Microsoft recently made an announcement earlier on in the week, on Monday specifically, stating that it would be making changes to its disclosure policy. The changes being made would help to inform consumers that the company would not be using any type of personal information that is collected from a series of different products offered to these individuals via Microsoft.
The company has vowed not to share the personal information as a way of promoting online advertisement to target these individuals based on their demographics. Shortly after making this announcement, a co-chairman for the Congressional Bipartisan Privacy Caucus, Representative Edward J. Markey, decided to send a letter to Steven A. Ballmer, who happens to be the chief executive for Microsoft. In the letter, Markey expressed several concerns on this adjusted policy, which has recently gone into effect.
While questioning Microsoft, Markey was sure to cite a specific source, an article that was featured in The New York Times and provided information about the new services agreement for Microsoft. In the agreement, it states that the company has the right to collect personal information of users and use that information of the consumers who are using their free products, which include email and instant messaging. The policy clearly says that Microsoft has the ability to use this personal information of consumers for targeted advertising. Even though the policy allows it, Microsoft has repeatedly said that it would not use the personal information for targeted advertising. Microsoft is looking to clear the air, especially since the article in The New York Times was featured.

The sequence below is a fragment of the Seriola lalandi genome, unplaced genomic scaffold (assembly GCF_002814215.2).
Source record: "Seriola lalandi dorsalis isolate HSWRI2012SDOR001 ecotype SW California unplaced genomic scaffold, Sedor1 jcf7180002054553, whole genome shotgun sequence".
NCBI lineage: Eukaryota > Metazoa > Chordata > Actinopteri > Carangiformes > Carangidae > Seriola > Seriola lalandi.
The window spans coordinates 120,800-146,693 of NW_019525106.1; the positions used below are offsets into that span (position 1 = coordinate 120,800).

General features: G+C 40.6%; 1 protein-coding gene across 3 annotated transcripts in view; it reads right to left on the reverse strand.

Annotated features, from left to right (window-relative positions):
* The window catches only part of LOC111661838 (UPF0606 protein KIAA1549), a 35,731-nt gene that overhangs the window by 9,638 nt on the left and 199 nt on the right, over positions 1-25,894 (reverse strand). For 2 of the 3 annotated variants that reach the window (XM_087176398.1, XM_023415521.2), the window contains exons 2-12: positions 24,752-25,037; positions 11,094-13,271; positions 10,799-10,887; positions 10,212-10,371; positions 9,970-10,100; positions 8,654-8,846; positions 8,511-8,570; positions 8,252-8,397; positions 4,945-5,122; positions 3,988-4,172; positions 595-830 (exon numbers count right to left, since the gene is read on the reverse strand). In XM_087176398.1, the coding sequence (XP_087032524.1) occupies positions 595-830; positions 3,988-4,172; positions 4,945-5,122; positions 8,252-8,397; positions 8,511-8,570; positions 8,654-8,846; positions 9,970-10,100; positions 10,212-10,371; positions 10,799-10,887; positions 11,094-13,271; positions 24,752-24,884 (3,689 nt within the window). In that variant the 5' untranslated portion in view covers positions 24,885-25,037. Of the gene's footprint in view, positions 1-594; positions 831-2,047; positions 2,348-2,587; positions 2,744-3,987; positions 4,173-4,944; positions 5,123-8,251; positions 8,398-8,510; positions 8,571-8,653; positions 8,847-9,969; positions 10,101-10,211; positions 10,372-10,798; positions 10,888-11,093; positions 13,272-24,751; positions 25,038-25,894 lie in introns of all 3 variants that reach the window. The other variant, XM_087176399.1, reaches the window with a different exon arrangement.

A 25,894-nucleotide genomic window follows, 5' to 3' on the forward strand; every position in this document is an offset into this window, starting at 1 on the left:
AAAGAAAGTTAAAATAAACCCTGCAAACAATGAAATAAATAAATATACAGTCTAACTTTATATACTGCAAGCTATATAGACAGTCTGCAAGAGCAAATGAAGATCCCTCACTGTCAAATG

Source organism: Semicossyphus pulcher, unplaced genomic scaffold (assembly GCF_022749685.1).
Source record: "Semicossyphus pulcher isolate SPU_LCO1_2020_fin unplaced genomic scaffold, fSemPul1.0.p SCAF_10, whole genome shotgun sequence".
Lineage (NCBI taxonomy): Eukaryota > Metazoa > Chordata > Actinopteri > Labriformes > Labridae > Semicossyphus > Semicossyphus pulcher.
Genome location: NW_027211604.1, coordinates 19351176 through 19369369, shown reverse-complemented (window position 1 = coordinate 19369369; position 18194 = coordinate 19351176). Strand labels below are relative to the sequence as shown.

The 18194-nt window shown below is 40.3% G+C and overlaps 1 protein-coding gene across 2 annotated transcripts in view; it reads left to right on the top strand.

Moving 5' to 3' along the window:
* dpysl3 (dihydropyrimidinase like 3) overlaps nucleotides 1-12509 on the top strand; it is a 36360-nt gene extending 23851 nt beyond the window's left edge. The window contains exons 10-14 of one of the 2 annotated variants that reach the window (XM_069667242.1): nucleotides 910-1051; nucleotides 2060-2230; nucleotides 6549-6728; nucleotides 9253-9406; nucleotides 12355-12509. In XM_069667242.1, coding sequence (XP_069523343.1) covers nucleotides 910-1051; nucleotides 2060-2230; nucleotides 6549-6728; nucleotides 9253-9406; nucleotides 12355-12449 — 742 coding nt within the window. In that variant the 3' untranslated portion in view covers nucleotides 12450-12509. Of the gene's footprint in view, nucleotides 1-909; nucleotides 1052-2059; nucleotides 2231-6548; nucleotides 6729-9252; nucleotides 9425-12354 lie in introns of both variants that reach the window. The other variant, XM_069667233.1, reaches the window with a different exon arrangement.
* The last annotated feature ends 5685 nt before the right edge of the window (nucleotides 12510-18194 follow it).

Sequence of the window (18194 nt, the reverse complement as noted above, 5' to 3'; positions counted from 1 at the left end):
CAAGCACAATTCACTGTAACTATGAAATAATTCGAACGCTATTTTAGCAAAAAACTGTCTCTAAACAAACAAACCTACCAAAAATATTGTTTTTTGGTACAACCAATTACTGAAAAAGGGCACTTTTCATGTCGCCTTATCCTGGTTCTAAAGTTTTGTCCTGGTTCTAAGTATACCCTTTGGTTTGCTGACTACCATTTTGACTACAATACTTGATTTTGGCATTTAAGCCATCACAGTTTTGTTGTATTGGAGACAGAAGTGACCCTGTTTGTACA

Microsoft provided a statement in which it said, “One thing we don’t do is use the content of our customers’ private communications and documents to target advertising,” Microsoft said in a statement released on Monday afternoon. We could have been clearer about this when we rolled out our updated Services Agreement,” the statement said. “We appreciate the feedback we’ve received, and as a result, we will update the agreement as soon as possible to make that point absolutely clear.”
For the Microsoft policy, it seemed to be quite similar to the right that Google currently has, which enables the company to look through content that is sent via e-mail between Gmail users, basically focusing primarily on keywords listed in the e-mail to target individuals based on the types of things they are talking about. Mr. Markey was primarily concerned about this and the privacy of those who use the Microsoft products but Microsoft wants to make it clear that they have no intention of using the personal information of users whatsoever.Tighter Data Rules for Microsoft by Harrison Barnes